This year the UK Laser National Championships were held up in Largs, a small town on the west coast of Scotland. The racing area was between the mainland and the Isle of Cumbrae for the majority of the week. With six consecutive days of racing and a 35-strong standard fleet, it was set to be a challenging week if I wanted to podium.
On the first day of racing we were greeted by a steady 10-12 knot northerly breeze and intermittent rain (classic Scotland!). In the first race I came off the line close to the middle of the line and just to the left of the pack, as I was expecting a left shift to come back which I could capitalize on. After a 15-minute beat, the leading seven boats were separated by about 10 seconds; all to play for on the downwind leg. I sailed well down the first run rounding just behind the leader. Up the second beat I lost a place due to a couple of missed shifts, but managed to take it back on the final reach to the finish. To start the week off with a 2nd was a strong place to be.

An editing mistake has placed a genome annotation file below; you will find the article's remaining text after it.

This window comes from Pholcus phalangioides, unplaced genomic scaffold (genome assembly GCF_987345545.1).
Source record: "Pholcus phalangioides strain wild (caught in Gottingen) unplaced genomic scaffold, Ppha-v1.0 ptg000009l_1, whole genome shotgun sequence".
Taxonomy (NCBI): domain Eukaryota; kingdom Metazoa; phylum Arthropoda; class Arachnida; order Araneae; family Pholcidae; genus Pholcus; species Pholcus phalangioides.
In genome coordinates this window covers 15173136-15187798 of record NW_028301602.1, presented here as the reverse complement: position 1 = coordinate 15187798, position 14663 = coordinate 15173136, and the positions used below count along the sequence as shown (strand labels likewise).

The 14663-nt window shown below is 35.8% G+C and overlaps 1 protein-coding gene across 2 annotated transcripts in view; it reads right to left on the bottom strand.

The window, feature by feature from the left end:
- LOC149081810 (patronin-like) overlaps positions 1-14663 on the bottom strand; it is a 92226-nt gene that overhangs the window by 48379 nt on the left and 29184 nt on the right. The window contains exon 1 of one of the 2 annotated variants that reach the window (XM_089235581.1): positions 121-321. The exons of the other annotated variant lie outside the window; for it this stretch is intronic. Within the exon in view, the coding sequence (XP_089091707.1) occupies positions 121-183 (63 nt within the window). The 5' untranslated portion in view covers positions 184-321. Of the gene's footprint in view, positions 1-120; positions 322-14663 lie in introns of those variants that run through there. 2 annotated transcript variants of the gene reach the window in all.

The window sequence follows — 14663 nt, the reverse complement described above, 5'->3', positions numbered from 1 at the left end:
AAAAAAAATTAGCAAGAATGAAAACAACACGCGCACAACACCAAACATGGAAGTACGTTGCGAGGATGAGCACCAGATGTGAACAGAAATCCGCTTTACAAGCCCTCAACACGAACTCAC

The second race of the day and the wind had swung 15 degrees left at 4 minutes to go. I realised this and decided it would swing back at some point up this beat - so I went out to win the starboard end and tack. I did this and stuck to my plan. However it just kept winding further and further left with more pressure coming down that side. Looking back, maybe this move was too risky for the second race of the series and I should have played more to the middle of the fleet and let the boat speed do the talking. I was in the back five by the windward mark and managed to climb back to 9th which was a great recovery but still not the result I was looking for. Anyway after day 1 I have at least one counter and the results were all still very close. Still all to play for!